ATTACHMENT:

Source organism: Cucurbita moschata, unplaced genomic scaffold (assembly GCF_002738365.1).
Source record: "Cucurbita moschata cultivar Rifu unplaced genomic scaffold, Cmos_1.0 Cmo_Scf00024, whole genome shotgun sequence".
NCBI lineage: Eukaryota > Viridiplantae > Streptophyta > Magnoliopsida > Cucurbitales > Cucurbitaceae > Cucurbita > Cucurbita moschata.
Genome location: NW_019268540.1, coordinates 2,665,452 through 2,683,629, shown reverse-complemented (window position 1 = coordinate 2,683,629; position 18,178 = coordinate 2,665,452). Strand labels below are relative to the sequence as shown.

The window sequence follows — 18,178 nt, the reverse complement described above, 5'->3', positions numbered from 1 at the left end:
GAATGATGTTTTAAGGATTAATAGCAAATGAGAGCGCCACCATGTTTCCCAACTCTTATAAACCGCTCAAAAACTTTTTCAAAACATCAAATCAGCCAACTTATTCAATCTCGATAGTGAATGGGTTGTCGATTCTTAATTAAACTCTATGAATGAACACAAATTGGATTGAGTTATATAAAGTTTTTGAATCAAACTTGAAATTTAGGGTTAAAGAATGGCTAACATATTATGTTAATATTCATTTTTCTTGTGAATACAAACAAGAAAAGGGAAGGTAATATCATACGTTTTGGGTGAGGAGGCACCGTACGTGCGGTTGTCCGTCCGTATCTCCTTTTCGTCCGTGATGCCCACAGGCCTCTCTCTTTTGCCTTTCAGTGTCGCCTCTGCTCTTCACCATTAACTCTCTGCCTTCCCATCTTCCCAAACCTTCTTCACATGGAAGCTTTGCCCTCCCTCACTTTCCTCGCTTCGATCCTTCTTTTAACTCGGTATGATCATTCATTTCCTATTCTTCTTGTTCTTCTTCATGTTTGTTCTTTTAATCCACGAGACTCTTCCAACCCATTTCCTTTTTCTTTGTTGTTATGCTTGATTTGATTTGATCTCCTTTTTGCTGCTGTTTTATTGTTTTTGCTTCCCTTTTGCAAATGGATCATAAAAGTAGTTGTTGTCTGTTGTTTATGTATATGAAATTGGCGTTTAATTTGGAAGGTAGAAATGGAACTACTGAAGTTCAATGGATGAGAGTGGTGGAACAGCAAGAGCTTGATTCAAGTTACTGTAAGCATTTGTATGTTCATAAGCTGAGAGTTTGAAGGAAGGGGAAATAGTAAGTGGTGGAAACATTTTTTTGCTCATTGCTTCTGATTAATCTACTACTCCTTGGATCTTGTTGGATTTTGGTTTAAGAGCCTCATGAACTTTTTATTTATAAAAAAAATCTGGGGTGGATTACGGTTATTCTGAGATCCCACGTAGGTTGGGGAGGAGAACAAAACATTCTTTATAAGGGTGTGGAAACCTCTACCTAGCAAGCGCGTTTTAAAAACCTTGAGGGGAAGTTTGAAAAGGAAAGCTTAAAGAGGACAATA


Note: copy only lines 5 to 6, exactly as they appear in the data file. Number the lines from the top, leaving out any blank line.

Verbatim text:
The window sequence follows — 18,178 nt, the reverse complement described above, 5'->3', positions numbered from 1 at the left end:
GAATGATGTTTTAAGGATTAATAGCAAATGAGAGCGCCACCATGTTTCCCAACTCTTATAAACCGCTCAAAAACTTTTTCAAAACATCAAATCAGCCAACTTATTCAATCTCGATAGTGAATGGGTTGTCGATTCTTAATTAAACTCTATGAATGAACACAAATTGGATTGAGTTATATAAAGTTTTTGAATCAAACTTGAAATTTAGGGTTAAAGAATGGCTAACATATTATGTTAATATTCATTTTTCTTGTGAATACAAACAAGAAAAGGGAAGGTAATATCATACGTTTTGGGTGAGGAGGCACCGTACGTGCGGTTGTCCGTCCGTATCTCCTTTTCGTCCGTGATGCCCACAGGCCTCTCTCTTTTGCCTTTCAGTGTCGCCTCTGCTCTTCACCATTAACTCTCTGCCTTCCCATCTTCCCAAACCTTCTTCACATGGAAGCTTTGCCCTCCCTCACTTTCCTCGCTTCGATCCTTCTTTTAACTCGGTATGATCATTCATTTCCTATTCTTCTTGTTCTTCTTCATGTTTGTTCTTTTAATCCACGAGACTCTTCCAACCCATTTCCTTTTTCTTTGTTGTTATGCTTGATTTGATTTGATCTCCTTTTTGCTGCTGTTTTATTGTTTTTGCTTCCCTTTTGCAAATGGATCATAAAAGTAGTTGTTGTCTGTTGTTTATGTATATGAAATTGGCGTTTAATTTGGAAGGTAGAAATGGAACTACTGAAGTTCAATGGATGAGAGTGGTGGAACAGCAAGAGCTTGATTCAAGTTACTGTAAGCATTTGTATGTTCATAAGCTGAGAGTTTGAAGGAAGGGGAAATAGTAAGTGGTGGAAACATTTTTTTGCTCATTGCTTCTGATTAATCTACTACTCCTTGGATCTTGTTGGATTTTGGTTTAAGAGCCTCATGAACTTTTTATTTATAAAAAAAATCTGGGGTGGATTACGGTTATTCTGAGATCCCACGTAGGTTGGGGAGGAGAACAAAACATTCTTTATAAGGGTGTGGAAACCTCTACCTAGCAAGCGCGTTTTAAAAACCTTGAGGGGAAGTTTGAAAAGGAAAGCTTAAAGAGGACAATA